Genotyping to Determine Blood Type
Shannon Kelly, MD
Dr. Shannon Kelly is a pediatric hematologist and transfusion medicine specialist at UCSF Benioff Children's Hospital Oakland.
Most people know their blood type as "O-positive" or "A-negative" or some combination of the ABO blood type (either A, B, O or AB) and the D blood type (positive or negative, meaning the D protein is either present or absent). While "blood type" commonly refers to only the ABO and D blood groups, there are actually 35 different blood group systems.
Among these blood groups, there are more than 300 different versions of proteins and carbohydrates that can be present on the surface of red blood cells. Some of these molecules have known functions. For example some serve as transporter molecules to move things in or out of red blood cells (RBCs). The function of other blood groups is not known.
These blood groups are important in transfusion medicine because blood groups on the transfused RBCs need to be compatible with the blood inside the transfusion recipient. For most people who receive blood transfusions, blood is only matched at the ABO and D blood groups and this is safe in the vast majority of people. If the minor blood groups are different between the recipient and transfused blood, it is not typically a problem the first time the different blood is transfused. However, there is a chance that the recipient’s immune system will recognize a different blood group as foreign and therefore make an antibody against this blood group. If that person were to be transfused with blood containing that blood group again in the future, the antibody could then react with the transfused blood and cause a transfusion reaction. People that receive many transfusions, such as people with thalassemia or sickle cell disease, are more likely to make antibodies and therefore transfused blood for these groups of patients are matched for some of the minor blood groups in addition to the ABO and D blood groups.
The various blood groups can usually be directly measured on the surface of RBCs. However, there are situations in which determining the blood groups using these older methods is quite challenging or impossible. For example, for patients who have recently been transfused, there will be a mixture of the patient’s RBCs and the transfused RBCs and blood groups of both RBCs would be measured. Also, the testing is difficult in patients who have multiple RBC antibodies because the antibodies can interfere with the testing. Fortunately, the genetic basis of most of the blood groups is now understood. Most of the different blood proteins and carbohydrates found in the minor blood groups are determined by very simple changes in the DNA. Therefore, genotyping (testing for specific changes in the DNA) can be performed to easily determine the minor blood groups.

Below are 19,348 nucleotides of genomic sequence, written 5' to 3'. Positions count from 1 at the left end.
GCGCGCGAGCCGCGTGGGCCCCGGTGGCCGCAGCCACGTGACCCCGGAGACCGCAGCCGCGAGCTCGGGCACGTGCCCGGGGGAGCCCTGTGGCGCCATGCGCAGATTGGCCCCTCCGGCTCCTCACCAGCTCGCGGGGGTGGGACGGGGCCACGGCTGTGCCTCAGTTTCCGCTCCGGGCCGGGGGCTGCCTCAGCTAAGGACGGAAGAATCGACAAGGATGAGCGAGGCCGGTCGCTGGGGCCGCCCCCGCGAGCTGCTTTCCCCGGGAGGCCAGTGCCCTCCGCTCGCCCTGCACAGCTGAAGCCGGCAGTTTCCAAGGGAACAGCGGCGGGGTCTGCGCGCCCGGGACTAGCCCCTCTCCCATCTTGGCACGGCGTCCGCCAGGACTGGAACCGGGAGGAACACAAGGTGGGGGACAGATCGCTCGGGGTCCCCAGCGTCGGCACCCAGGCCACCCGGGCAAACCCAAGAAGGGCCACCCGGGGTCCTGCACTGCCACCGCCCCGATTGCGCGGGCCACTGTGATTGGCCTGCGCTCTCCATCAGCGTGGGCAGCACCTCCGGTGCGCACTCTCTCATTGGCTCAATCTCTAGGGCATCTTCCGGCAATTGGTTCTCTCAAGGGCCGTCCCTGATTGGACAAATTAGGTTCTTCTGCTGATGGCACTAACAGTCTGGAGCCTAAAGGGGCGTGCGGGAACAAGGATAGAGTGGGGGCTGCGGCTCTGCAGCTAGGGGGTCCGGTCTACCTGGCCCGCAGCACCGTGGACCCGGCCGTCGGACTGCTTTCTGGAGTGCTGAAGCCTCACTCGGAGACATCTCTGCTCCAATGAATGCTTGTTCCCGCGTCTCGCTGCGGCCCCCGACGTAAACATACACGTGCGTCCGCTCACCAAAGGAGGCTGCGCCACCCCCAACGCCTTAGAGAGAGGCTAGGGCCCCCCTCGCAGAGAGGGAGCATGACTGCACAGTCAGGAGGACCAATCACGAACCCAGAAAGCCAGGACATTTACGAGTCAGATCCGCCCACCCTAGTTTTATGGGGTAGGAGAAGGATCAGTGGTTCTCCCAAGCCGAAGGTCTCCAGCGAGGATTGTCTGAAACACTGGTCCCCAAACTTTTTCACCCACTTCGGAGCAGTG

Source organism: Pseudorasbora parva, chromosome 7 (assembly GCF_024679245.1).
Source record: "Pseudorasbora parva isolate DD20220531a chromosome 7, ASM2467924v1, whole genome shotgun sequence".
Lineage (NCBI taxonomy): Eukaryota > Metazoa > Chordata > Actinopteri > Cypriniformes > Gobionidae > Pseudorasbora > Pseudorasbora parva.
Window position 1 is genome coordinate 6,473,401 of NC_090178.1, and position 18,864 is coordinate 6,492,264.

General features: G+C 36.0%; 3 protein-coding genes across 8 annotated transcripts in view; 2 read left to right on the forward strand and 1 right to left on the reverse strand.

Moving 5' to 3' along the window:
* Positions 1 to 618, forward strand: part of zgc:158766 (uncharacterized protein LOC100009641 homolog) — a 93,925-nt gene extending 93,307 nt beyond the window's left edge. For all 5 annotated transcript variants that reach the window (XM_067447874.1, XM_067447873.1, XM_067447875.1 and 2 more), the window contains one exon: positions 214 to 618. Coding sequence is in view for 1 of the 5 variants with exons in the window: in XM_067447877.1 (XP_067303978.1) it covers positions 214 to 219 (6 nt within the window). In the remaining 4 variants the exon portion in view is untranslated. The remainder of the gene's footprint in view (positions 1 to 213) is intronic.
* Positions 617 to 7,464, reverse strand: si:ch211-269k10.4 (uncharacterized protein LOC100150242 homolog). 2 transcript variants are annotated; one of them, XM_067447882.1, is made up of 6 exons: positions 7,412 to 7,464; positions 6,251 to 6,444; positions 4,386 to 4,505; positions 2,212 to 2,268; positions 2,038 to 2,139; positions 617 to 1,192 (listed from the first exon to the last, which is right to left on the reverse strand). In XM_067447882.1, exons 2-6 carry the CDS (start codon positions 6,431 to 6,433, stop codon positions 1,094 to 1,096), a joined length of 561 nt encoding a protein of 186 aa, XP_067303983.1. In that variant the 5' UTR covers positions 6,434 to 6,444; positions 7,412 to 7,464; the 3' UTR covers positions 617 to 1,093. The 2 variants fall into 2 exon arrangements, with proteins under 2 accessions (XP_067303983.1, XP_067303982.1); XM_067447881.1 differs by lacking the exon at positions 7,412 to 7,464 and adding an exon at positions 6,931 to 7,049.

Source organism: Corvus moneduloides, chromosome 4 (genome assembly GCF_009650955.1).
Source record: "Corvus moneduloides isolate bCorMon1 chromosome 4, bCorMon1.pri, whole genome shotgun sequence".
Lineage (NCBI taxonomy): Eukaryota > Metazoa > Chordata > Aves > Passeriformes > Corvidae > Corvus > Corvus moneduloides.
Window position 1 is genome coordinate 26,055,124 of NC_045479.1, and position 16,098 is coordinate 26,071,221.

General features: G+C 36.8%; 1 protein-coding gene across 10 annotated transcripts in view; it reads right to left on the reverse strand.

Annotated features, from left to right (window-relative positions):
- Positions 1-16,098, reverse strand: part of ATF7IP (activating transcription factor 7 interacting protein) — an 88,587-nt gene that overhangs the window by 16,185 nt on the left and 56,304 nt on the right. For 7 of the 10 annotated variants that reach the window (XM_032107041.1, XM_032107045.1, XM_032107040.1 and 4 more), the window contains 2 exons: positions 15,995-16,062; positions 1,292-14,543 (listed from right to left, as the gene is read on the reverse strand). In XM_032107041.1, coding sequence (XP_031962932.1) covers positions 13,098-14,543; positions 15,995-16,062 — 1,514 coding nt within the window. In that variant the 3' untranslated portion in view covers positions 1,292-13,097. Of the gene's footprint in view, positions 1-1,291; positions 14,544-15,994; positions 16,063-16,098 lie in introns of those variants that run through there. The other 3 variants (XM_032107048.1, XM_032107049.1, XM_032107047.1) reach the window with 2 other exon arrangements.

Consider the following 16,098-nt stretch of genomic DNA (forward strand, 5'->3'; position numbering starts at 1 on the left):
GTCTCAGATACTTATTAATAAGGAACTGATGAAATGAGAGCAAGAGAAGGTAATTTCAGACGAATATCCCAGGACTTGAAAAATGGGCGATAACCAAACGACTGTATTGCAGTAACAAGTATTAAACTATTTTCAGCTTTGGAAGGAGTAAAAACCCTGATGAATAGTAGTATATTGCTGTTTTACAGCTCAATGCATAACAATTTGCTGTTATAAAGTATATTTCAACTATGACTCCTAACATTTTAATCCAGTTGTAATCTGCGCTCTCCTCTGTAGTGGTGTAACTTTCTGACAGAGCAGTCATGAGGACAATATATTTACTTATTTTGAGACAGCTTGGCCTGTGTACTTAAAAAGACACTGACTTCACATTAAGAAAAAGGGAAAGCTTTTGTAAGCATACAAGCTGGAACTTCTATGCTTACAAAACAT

The ABO blood group and Rh blood group (which contains D, C and E antigens) are determined by more complicated genetics, therefore traditional (serologic) testing is typically still used to determine the ABO and D type. However, there is significant research currently underway to understand the various genetic changes that result in the ABO/D types and therefore develop genetic tests that can quickly and easily predict ABO/D type similar to the minor blood groups.
Genotyping is becoming the standard testing method to determine the minor blood groups. Genotyping has several advantages over the serologic testing. The genetic testing is performed on the DNA extracted from inside white blood cells. Because most of the white blood cells are filtered out of the blood used for RBC transfusion, genotyping can determine the blood groups even if a patient has been recently transfused. Genotyping can also predict the blood groups in patients with antibodies that may prevent direct measurement of the blood groups antigens on the surface of red blood cells. Finally, the reagents needed to measure very rare blood groups on RBCs can be very expensive and only found in specialized laboratories in certain centers. Genotyping allows the identification of even rare blood groups in most large blood banks.
n addition to using genotyping to determine the minor blood groups of patients who need blood transfusion, genotyping is now increasingly being used to determine the minor blood group antigens of blood donors. As more blood donors are genotyped, a wider inventory of blood with rare blood types is created. People with these rare blood types may become critical to support patients with thalassemia or sickle cell disease who require this rare blood on a regular basis.
As further research is completed to develop the technology to perform blood group genotyping on a large scale in a cost efficient way, genetic matching of blood donors and patients who need RBC transfusion will be the future of transfusion medicine.